Tag Archives: Cool Head

Recital- Government House Ballroom

Sacha McCulloch (cello)

Faith Maydwell (piano)

Government House Ballroom

reviewed by Neville CohnCelloPianoWeb

A recital of masterworks for cello and piano at Government House Ballroom at the weekend raised funds for the Australian Red Cross. Unusually at this venue, curtains at the rear of the stage were drawn back so allowing the late afternoon sun to bathe the stage in light.

It was an account of Brahms’ Sonata for cello and piano, opus 99 that provided the most consistent listening pleasure. Here, both musicians drew from deep wells of expressiveness in a way that allowed the sonata’s cumulative grandeur to register most positively on the consciousness.

Certainly, with Maydwell at the venue’s splendid, recently acquired Fazioli grand piano – and McCulloch impressive in coaxing noble tone from the cello, especially in the lower range – one was able to savour one of Brahms’ greatest inspirations. In fact, if this had been the only item on the program, it would have been an entirely fulfilling listening experience. I dare say that unfamiliarity with the Ballroom’s acoustics may have been a factor contributing to some less than immaculate cello intonation.

Rachmaninov’s Sonata for cello and piano is not for tinkle-fingered shrinking violets. On the contrary, it requires a cool head, an iron nerve and Olympian staying power to essay this formidably demanding score. I’m happy to say that on these counts, both musicians came up trumps with playing of an impressively committed kind. More often than not, there was bracing attack and follow-through in even the most dauntingly complex episodes, and these were almost invariably a model of what fine ensemble playing is all about. Again and again while traversing the musical equivalent of a minefield, the duo seemed to relish coming to grips with its challenges. I especially admired the quality of keyboard tremolos which brought an extra frisson to the scherzo.

This epic opus makes massive demands on the players but, some less than precise cello intonation aside, both musicians emerged from this titanic musical challenge with honour largely intact.

As curtainraiser, we heard Beethoven’s Variations on a Theme by Mozart. Notationally immaculate playing with pleasing corporate tone compensated for some lack of buoyancy in presentation.

There was an extended interval with fizzy drinks on the house.

The Galant Bassoon

The Galant Bassoon

The Galant Bassoon

Matthew Wilkie (bassoon)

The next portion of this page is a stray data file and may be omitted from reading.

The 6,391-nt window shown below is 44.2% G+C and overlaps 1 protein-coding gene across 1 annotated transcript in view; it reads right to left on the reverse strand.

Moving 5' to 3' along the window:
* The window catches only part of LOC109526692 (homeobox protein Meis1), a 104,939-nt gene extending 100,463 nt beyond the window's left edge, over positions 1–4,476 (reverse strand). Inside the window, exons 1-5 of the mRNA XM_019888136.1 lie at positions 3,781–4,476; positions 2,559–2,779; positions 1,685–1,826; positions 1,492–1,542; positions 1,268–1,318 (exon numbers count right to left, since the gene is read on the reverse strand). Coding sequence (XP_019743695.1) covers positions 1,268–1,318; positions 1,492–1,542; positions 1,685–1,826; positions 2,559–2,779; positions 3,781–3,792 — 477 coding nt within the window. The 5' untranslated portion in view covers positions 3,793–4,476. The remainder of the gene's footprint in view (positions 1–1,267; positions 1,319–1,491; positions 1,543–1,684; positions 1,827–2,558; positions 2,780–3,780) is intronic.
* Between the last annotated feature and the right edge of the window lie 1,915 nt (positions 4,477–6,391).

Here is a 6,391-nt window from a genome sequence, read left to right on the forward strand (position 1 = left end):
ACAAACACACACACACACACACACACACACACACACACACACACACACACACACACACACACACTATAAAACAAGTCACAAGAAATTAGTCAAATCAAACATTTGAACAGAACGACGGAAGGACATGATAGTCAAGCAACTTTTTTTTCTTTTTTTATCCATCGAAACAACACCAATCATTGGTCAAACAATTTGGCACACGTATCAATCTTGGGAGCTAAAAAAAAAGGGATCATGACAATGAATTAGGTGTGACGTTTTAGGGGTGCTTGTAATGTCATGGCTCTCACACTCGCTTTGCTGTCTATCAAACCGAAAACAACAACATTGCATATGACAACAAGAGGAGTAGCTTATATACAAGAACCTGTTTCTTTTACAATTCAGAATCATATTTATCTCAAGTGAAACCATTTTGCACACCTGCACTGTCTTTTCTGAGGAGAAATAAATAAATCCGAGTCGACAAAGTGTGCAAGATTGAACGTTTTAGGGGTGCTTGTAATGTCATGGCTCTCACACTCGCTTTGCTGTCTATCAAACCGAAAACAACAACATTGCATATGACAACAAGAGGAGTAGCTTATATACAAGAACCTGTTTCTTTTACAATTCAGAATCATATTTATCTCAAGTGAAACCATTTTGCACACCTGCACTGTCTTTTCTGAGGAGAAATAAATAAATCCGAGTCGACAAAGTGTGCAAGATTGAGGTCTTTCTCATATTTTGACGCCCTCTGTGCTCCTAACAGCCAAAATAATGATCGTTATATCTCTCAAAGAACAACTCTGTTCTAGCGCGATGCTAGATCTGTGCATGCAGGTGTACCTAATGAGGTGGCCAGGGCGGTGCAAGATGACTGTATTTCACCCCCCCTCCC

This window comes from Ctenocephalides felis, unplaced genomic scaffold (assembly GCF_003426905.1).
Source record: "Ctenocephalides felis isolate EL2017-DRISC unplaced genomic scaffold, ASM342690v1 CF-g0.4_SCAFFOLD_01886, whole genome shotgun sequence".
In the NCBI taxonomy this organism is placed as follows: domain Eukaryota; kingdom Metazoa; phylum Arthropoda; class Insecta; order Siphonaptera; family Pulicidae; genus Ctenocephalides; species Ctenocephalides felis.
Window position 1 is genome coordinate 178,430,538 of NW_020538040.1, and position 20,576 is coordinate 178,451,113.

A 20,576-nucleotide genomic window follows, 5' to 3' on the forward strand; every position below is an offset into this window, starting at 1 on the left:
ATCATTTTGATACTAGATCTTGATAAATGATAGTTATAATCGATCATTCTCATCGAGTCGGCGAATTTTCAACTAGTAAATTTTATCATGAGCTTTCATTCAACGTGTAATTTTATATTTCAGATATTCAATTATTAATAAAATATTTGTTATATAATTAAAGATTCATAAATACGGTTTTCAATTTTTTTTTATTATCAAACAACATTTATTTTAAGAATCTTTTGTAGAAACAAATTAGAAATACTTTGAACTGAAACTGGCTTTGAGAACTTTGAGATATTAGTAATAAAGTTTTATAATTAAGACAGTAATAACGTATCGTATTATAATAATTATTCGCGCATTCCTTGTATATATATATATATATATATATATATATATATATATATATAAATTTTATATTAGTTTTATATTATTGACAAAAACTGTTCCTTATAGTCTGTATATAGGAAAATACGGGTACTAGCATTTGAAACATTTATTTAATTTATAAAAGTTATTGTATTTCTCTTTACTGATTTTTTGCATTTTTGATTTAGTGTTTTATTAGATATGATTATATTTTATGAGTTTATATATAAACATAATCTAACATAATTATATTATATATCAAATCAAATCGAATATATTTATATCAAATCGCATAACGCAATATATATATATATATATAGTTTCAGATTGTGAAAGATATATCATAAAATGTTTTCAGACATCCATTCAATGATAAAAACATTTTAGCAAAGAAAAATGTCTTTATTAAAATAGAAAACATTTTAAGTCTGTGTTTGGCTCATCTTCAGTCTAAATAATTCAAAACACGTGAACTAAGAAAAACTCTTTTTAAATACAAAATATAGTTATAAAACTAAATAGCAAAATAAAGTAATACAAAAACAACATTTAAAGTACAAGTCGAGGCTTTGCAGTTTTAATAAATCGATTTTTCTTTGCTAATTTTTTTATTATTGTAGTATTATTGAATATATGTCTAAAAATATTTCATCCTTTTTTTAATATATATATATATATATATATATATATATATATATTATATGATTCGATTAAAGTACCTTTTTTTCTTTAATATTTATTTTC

Neal Peres Da Costa (harpsichord)

Kees Boersma (cello)

TPT: 73’23”

Melba CD MR 301124

reviewed by Neville Cohn


Sonata in E minor RWV41:e5 (Telemann)

Sonata in E minor BWV1030 (J.S.Bach)

Sonata in A minor TWV41:a6 (Telemann)

Sonata in A minor BWV1034 (J.S.Bach)

Sonata in F minor (TWV41:f1 (Telemann)

Sonata in D minor Wq.132 (C.P.E.Bach)


Like the tuba and the double bass, the bassoon could be thought of as one of the cinderellas of music. Instruments such as these have been the butt of innumerable jokes but, played by master musicians, they are capable of an astonishing range of emotion and tone colouring. Years ago, I had the good fortune to attend a recital by Ludwig Streicher that near-legendary master of the double bass. His mastery of that intractable instrument was revelatory.


And like the tuba and the double bass, the repertoire available to the bassoonist is sadly thin. Of the six sonatas on this CD, only one was originally for the bassoon. All the others are transcriptions of sonatas composed for other instruments.


In the opening cantabile in Telemann’s Sonata in E minor, the bassoon produces a flawless ribbon of sound – and in the following allegro, Matthew Wilkie is impressively agile on the instrument and magically adept in tone colouring, although recorded sound has a shade too much echo. In the recitative-arioso, the trio’s corporate tone is everything one could have wished for, although the concluding vivace might have been rather more controlled. Here, there’s some evidence of strain at high speed.


Fans of the flute repertoire could well experience as sense of déjà vu on listening to an arrangement for bassoon of Bach’s much loved Sonata in B minor for flute and harpsichord. How beautifully the first movement unfolds. The concluding presto has been the graveyard of more than a few musical reputations. It is unforgivingly difficult music that requires an iron nerve and a cool head to bring off successfully. It’s triumphantly achieved here. Bravo!


In the opening triste movement of Telemann’s Sonata in F minor, the bassoon seduces the ear with gorgeously dark-hued tone. This is the only sonata on this disc that was originally conceived as a work for bassoon.


In C.P.E.Bach’s fearsomely exposed Sonata in D minor, Wilkie emerges at the end of the ordeal with honour not only intact but enhanced, especially because being unaccompanied, the slightest flaw can become embarrassingly apparent. I particularly liked the skill with which the teasing, insouciant nature of the second movement is conveyed – and there is musicality of the highest order in the concluding allegro.


Wilkie has the incomparable advantage of ensemble partners of exceptional merit. Neal Peres Da Costa at the harpsichord and Kees Boersma on double bass are masters of their art. They and Wilkie bring the stamp of high distinction to this compilation.